Tell about a time your child embarrassed you in public.
As an infant, my daughter Ryan was very chatty (and some things have never changed). She’d sit on my lap and tell long, animated stories, complete with extravagant hand gestures. Of course, at six-months-old, her words were unintelligible (I always say her first language was 'Ryanese'). That changed, however, at eight-months, when she uttered her first completely non-gibberish word. It wasn’t ‘mama’ or ‘dada,’ though… it was Tucker. Tucker was our dog. When she said his name, she was sitting in her high chair, tossing Cheerios at his head. At the sink, I whipped around, certain I was hearing things. Then she looked at me, pointed at him, and said it again, plain as day.
I nearly fell over. It certainly wasn’t the last time she would astonish me with her vocabulary. She has always had an affinity for words – especially big words – and, most often, she gets them right, both in context and pronunciation. Sometimes, though, her gaffes and mispronunciations are cause for giggles.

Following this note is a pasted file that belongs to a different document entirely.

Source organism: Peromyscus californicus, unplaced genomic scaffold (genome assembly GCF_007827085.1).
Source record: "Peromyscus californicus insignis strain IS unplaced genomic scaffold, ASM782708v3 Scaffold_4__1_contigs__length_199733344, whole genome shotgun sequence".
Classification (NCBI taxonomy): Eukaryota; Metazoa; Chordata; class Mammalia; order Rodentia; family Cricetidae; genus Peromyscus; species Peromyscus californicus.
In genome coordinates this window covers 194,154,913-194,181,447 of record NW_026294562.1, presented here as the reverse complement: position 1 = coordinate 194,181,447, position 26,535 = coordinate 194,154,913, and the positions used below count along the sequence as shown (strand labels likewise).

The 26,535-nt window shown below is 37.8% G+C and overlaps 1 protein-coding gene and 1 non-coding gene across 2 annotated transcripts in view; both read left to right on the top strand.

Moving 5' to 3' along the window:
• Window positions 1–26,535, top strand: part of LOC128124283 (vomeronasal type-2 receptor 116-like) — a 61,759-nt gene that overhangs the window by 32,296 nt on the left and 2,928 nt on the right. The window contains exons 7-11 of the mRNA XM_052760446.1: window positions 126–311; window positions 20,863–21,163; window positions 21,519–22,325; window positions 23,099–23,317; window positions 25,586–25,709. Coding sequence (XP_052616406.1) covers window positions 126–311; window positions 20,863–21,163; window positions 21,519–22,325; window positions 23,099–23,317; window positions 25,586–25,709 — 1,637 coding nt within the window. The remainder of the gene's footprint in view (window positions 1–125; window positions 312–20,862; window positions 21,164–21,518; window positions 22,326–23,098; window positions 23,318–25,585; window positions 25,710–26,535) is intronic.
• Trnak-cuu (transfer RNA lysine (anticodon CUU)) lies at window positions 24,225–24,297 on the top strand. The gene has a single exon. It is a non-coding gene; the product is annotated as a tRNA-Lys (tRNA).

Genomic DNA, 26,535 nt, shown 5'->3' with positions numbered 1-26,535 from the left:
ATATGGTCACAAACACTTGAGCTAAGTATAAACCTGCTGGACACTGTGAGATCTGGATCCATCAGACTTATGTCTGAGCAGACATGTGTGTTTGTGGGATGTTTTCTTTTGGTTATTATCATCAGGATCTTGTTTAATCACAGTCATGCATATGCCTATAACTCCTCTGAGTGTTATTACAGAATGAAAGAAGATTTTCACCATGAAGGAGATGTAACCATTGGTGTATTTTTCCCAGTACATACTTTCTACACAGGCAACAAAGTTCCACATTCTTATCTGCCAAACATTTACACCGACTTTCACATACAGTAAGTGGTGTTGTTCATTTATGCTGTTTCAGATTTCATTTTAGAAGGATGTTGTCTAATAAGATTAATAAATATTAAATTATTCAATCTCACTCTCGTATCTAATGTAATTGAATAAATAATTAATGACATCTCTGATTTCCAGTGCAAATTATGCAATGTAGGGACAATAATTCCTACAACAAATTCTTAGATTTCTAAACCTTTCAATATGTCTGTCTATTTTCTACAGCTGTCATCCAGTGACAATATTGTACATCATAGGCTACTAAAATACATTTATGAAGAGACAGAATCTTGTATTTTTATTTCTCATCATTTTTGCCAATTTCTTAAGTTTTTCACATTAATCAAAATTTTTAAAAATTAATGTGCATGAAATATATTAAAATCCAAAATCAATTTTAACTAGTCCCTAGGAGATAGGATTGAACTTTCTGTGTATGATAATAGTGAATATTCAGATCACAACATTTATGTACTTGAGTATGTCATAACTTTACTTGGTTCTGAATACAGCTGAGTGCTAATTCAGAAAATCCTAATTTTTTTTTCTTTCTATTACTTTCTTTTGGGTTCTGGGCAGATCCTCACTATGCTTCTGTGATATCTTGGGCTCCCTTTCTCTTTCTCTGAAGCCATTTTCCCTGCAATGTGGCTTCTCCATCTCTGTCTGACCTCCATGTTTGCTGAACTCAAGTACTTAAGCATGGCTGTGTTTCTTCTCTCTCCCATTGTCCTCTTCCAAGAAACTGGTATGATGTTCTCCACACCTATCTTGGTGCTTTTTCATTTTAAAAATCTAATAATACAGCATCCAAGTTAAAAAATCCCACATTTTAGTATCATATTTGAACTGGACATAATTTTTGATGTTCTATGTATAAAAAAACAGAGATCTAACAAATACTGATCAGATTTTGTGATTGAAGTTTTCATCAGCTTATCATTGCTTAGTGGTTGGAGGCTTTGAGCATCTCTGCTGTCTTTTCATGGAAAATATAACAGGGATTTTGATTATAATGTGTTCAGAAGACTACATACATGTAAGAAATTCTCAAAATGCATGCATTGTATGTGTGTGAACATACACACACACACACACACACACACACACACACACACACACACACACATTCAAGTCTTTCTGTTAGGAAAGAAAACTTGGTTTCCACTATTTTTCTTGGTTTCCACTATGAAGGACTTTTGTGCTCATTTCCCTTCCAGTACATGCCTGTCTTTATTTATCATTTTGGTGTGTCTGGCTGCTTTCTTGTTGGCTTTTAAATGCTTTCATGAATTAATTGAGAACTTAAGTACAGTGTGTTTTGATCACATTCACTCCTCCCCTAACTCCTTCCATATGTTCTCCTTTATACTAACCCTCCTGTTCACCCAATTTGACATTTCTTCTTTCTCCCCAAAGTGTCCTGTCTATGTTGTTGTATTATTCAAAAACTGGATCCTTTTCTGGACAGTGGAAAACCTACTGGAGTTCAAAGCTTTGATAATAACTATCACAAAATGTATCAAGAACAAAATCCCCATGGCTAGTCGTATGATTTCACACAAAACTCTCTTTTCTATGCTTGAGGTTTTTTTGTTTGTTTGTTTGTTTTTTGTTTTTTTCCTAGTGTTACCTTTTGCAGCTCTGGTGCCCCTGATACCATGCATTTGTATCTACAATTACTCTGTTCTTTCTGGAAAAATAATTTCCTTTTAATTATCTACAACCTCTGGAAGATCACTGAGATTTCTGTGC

But not the time I’m going to tell you about.
There was no giggling that day.
Not by me, anyway.
She was about a year old. We were in Barnes and Noble – one of my favorite places on the planet. Because she wasn’t quite walking on her own yet (and because I didn’t want to re-shelve every book on the bottom two shelves of every aisle we were in), I was holding her. As we neared the children’s section, she got excited.
She was doing that baby-bounce thing very little ones do when they can’t contain their glee and pointing excitedly to a wooden cut-out hanging from the ceiling. It was Beatrix Potter’s Jeremy Fisher.
Remember Jeremy Fisher?
Then, as clear as a bell, loud enough to be heard on the other side of the store, my sweet, angel-faced baby yelled,
I stopped short, praying it was a one-time outburst.
No such luck.
More bouncing. More pointing. More yelling.
Louder this time.
“FUCK! Mama! FUCK!”
Everyone within earshot had stopped by this time as well, and were craning their necks around and over shelves to see my sweet, angel-faced, utterly foul-mouthed baby.
By now, I was dropping the F-bomb, too… in my head. Out loud (and loudly), I said,
“Yes, Ryan, that IS a frog. Frrroooggg!”
“FUCK, Mama! FUCK!”
Mortified, still mumbling clearly useless drivel about frrrrooooogggggs, I bolted out of Barnes and Noble. Without buying a thing.
(Which might have been a first.)
For the record, she got truck right on the first try.